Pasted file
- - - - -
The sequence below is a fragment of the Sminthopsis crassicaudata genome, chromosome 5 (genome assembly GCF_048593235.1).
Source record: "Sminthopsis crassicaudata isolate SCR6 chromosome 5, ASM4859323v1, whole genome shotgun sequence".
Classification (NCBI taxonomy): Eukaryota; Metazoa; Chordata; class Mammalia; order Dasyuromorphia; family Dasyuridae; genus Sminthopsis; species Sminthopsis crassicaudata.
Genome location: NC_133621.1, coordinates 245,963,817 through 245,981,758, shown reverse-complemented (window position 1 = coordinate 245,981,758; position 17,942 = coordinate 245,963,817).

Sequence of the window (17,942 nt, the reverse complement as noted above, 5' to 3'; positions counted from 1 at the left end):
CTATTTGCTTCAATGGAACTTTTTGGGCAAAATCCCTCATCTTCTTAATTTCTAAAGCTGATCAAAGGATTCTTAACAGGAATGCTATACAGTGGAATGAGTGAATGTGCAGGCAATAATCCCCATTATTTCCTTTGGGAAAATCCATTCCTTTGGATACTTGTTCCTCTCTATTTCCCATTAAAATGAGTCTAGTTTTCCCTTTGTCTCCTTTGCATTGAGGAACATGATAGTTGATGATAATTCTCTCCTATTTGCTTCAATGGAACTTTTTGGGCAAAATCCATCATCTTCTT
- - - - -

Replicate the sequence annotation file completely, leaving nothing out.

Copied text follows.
The sequence below is a fragment of the Sminthopsis crassicaudata genome, chromosome 5 (genome assembly GCF_048593235.1).
Source record: "Sminthopsis crassicaudata isolate SCR6 chromosome 5, ASM4859323v1, whole genome shotgun sequence".
Classification (NCBI taxonomy): Eukaryota; Metazoa; Chordata; class Mammalia; order Dasyuromorphia; family Dasyuridae; genus Sminthopsis; species Sminthopsis crassicaudata.
Genome location: NC_133621.1, coordinates 245,963,817 through 245,981,758, shown reverse-complemented (window position 1 = coordinate 245,981,758; position 17,942 = coordinate 245,963,817).

Sequence of the window (17,942 nt, the reverse complement as noted above, 5' to 3'; positions counted from 1 at the left end):
CTATTTGCTTCAATGGAACTTTTTGGGCAAAATCCCTCATCTTCTTAATTTCTAAAGCTGATCAAAGGATTCTTAACAGGAATGCTATACAGTGGAATGAGTGAATGTGCAGGCAATAATCCCCATTATTTCCTTTGGGAAAATCCATTCCTTTGGATACTTGTTCCTCTCTATTTCCCATTAAAATGAGTCTAGTTTTCCCTTTGTCTCCTTTGCATTGAGGAACATGATAGTTGATGATAATTCTCTCCTATTTGCTTCAATGGAACTTTTTGGGCAAAATCCATCATCTTCTT